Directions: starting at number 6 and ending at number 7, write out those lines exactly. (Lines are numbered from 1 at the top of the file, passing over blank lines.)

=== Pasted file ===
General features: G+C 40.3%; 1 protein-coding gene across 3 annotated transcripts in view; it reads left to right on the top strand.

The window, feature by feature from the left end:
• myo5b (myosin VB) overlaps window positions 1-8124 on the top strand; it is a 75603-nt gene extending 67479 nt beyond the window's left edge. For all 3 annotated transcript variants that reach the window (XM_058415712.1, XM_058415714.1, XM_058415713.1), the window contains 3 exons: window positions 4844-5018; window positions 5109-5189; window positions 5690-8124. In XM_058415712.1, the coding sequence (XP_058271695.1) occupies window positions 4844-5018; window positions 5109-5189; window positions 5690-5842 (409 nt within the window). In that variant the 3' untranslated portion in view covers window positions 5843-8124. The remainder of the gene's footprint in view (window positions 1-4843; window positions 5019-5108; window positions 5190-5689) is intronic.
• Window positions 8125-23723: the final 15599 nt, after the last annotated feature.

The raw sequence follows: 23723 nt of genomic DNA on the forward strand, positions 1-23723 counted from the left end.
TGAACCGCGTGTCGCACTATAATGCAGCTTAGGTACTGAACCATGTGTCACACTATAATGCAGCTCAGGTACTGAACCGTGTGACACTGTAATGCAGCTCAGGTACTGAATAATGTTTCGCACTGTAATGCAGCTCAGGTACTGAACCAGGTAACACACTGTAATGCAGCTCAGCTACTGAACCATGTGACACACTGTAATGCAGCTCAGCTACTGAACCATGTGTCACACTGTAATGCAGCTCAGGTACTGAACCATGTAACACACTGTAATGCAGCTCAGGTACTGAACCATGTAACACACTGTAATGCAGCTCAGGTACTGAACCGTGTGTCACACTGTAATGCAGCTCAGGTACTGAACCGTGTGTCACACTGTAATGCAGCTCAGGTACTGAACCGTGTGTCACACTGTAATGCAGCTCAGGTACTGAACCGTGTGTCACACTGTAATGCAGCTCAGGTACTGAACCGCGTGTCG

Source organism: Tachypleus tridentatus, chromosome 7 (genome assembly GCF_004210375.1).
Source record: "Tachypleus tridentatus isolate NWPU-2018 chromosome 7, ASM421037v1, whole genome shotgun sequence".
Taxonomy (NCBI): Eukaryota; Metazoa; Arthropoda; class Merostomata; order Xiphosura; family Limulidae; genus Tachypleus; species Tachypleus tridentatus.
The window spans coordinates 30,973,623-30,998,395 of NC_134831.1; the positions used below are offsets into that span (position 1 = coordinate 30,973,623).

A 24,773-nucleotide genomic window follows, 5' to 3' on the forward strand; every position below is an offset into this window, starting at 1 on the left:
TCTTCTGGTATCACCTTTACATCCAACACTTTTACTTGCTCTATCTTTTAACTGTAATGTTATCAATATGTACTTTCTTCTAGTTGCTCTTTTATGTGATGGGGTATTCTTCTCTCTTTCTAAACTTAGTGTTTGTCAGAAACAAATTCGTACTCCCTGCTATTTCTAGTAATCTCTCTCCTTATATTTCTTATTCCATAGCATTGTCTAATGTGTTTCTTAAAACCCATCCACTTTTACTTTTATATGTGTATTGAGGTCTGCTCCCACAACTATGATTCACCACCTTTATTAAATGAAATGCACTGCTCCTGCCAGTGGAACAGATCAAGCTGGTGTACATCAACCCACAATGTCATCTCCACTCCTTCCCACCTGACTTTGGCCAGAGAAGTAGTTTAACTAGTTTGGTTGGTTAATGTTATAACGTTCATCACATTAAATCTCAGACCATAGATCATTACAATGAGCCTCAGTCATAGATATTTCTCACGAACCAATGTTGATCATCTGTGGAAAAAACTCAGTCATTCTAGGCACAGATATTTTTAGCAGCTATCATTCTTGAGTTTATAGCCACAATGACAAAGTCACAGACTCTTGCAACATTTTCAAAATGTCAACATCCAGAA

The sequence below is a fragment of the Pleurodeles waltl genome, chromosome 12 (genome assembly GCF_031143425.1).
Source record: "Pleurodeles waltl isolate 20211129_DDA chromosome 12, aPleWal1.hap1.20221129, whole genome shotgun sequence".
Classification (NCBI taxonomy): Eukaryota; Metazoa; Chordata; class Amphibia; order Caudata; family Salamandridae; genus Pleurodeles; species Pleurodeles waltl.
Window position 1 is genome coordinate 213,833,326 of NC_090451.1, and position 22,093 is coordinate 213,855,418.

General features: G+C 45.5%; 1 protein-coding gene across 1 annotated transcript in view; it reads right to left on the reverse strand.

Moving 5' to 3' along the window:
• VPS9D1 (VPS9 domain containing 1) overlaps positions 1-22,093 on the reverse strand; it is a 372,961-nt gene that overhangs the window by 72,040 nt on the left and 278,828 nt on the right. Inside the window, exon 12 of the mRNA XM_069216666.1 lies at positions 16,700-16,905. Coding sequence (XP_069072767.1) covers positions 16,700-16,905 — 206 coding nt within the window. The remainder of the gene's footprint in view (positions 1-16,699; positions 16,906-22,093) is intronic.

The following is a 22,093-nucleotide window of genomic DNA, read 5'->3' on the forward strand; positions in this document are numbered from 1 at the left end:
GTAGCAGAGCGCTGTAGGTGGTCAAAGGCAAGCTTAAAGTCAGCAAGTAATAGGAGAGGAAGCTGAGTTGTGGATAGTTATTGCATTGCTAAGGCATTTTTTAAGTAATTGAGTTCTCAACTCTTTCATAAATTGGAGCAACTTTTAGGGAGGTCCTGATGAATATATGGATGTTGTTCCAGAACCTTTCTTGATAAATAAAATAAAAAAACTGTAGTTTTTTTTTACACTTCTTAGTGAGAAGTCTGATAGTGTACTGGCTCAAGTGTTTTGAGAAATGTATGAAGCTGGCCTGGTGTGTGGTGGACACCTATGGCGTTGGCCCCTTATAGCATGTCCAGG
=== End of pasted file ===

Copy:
TGAACCGCGTGTCGCACTATAATGCAGCTTAGGTACTGAACCATGTGTCACACTATAATGCAGCTCAGGTACTGAACCGTGTGACACTGTAATGCAGCTCAGGTACTGAATAATGTTTCGCACTGTAATGCAGCTCAGGTACTGAACCAGGTAACACACTGTAATGCAGCTCAGCTACTGAACCATGTGACACACTGTAATGCAGCTCAGCTACTGAACCATGTGTCACACTGTAATGCAGCTCAGGTACTGAACCATGTAACACACTGTAATGCAGCTCAGGTACTGAACCATGTAACACACTGTAATGCAGCTCAGGTACTGAACCGTGTGTCACACTGTAATGCAGCTCAGGTACTGAACCGTGTGTCACACTGTAATGCAGCTCAGGTACTGAACCGTGTGTCACACTGTAATGCAGCTCAGGTACTGAACCGTGTGTCACACTGTAATGCAGCTCAGGTACTGAACCGCGTGTCG

Source organism: Tachypleus tridentatus, chromosome 7 (genome assembly GCF_004210375.1).